File under: anecdotes from my love affair with Google Sheets.
This post describes a handy trick for data wrangling in Google Sheets. If you’ve ever had to consolidate a bunch of messy data into a few stem patterns, read on.
I recently found myself needing to consolidate a bunch of Google Analytics page view data into a shortened list. The client had not made use of the ‘Exclude URL Query Parameters’ feature, so the page views included session IDs and other dynamic parameters that turned a few pages into a list of 1,500 unique URLs. I knew I could do this with regular expressions, and I thought to check if Sheets has a way to do it since Google includes support for regular expressions in many of their products. I was happy to find that Sheets was no exception. If you are not familiar with regular expressions, they are instances of a standard syntax for pattern matching text. (The Wikipedia rabbit hole on regular expressions – way more than you need to know)
The find and replace function in Google Sheets has a checkbox ‘Search using regular expressions’. Next to the checkbox, there is a link to their help page. Dive in there if you want to get into the real nitty-gritty. I’m going to describe one simple use of this functionality that doesn’t require in-depth knowledge of regular expressions.
This is a sample of the data I started with:
To replace the “arrival” value in the URL, I use a regular expression that looks like this:
Here’s a breakdown of what that says:
- Look for the text “arrival=”
- . and + are special characters in regular expressions. The pattern .+ looks for a sequence of one or more of any character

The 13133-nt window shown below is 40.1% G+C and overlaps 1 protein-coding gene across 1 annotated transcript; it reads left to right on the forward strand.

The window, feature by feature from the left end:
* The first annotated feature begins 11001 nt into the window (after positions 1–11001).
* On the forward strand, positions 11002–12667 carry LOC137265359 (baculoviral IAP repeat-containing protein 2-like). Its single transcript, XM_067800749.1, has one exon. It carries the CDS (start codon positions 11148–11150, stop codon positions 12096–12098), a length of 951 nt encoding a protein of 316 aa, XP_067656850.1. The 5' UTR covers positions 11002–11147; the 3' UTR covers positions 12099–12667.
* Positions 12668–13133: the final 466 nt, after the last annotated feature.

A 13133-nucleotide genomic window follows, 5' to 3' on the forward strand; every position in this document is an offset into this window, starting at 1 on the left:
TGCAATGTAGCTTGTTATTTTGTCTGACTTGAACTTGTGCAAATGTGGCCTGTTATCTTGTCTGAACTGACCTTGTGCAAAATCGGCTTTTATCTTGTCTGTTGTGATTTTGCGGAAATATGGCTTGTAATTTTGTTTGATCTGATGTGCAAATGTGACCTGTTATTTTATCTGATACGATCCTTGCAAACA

- The ? is also a special character – in this case, it indicates to stop searching after the first instance it finds of the & character
- Altogether, it says to look for “arrival=” followed by anything until you reach an ampersand.
One thing you might be wondering: if ? is a special character, how do you match a ? in text? To do this, use a front slash to escape the ?, like this \?. There are a number of other special characters that need to be escaped. For example, periods and plus signs need to be escaped if you are searching for them as text, e.g. \. and \+
If you want to test out a regular expression to see if it matches what you are looking for, www.regexr.com is a great, free tool. It also has a concise reference on how to write regular expressions, including more detail on escape characters.
Here’s what my pattern looks like in the Find and replace box:
Notice that I am replacing it with “arrival=&” – I didn’t want to remove the parameter entirely, I just wanted to get rid of the dynamic values. You could also replace with nothing to get rid of the parameter completely. Next, I do the following replacements:
- Find nights=.+?& and replace with nights=&
- Find session=.+ and replace with session=
Once I’m done replacing, I run a pivot to get summary totals on the consolidated URLs:
How cool is that? With Excel, I used to do this kind of thing with ridiculously complicated text formulas. Did I mention how much I love Google Sheets?